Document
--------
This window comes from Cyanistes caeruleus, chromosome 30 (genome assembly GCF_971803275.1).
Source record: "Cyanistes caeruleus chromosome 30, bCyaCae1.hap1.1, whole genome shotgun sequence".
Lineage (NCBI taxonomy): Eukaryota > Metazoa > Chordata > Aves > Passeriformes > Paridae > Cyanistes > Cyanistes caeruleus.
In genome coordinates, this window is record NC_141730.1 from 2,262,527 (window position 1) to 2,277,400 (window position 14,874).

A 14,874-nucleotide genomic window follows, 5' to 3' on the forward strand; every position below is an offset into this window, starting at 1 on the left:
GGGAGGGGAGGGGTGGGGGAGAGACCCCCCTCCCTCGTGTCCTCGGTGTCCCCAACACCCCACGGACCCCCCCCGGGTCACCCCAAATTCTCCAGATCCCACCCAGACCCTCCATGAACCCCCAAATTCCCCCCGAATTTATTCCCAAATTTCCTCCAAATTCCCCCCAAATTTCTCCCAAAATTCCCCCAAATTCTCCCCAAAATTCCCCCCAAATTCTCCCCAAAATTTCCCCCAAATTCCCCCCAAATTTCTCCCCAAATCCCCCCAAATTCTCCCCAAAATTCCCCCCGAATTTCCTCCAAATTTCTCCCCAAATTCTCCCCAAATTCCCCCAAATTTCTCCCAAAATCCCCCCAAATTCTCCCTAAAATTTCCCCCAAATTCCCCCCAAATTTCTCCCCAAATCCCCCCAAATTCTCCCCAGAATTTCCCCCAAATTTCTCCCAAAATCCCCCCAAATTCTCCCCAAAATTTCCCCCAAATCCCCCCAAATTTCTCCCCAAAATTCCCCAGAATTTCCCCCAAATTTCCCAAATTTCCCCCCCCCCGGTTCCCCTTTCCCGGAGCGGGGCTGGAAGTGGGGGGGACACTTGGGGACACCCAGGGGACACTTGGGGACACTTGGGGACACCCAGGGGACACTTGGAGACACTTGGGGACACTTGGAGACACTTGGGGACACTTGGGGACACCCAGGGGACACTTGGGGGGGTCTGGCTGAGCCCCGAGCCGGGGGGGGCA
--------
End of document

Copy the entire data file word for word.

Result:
This window comes from Cyanistes caeruleus, chromosome 30 (genome assembly GCF_971803275.1).
Source record: "Cyanistes caeruleus chromosome 30, bCyaCae1.hap1.1, whole genome shotgun sequence".
Lineage (NCBI taxonomy): Eukaryota > Metazoa > Chordata > Aves > Passeriformes > Paridae > Cyanistes > Cyanistes caeruleus.
In genome coordinates, this window is record NC_141730.1 from 2,262,527 (window position 1) to 2,277,400 (window position 14,874).

A 14,874-nucleotide genomic window follows, 5' to 3' on the forward strand; every position below is an offset into this window, starting at 1 on the left:
GGGAGGGGAGGGGTGGGGGAGAGACCCCCCTCCCTCGTGTCCTCGGTGTCCCCAACACCCCACGGACCCCCCCCGGGTCACCCCAAATTCTCCAGATCCCACCCAGACCCTCCATGAACCCCCAAATTCCCCCCGAATTTATTCCCAAATTTCCTCCAAATTCCCCCCAAATTTCTCCCAAAATTCCCCCAAATTCTCCCCAAAATTCCCCCCAAATTCTCCCCAAAATTTCCCCCAAATTCCCCCCAAATTTCTCCCCAAATCCCCCCAAATTCTCCCCAAAATTCCCCCCGAATTTCCTCCAAATTTCTCCCCAAATTCTCCCCAAATTCCCCCAAATTTCTCCCAAAATCCCCCCAAATTCTCCCTAAAATTTCCCCCAAATTCCCCCCAAATTTCTCCCCAAATCCCCCCAAATTCTCCCCAGAATTTCCCCCAAATTTCTCCCAAAATCCCCCCAAATTCTCCCCAAAATTTCCCCCAAATCCCCCCAAATTTCTCCCCAAAATTCCCCAGAATTTCCCCCAAATTTCCCAAATTTCCCCCCCCCCGGTTCCCCTTTCCCGGAGCGGGGCTGGAAGTGGGGGGGACACTTGGGGACACCCAGGGGACACTTGGGGACACTTGGGGACACCCAGGGGACACTTGGAGACACTTGGGGACACTTGGAGACACTTGGGGACACTTGGGGACACCCAGGGGACACTTGGGGGGGTCTGGCTGAGCCCCGAGCCGGGGGGGGCA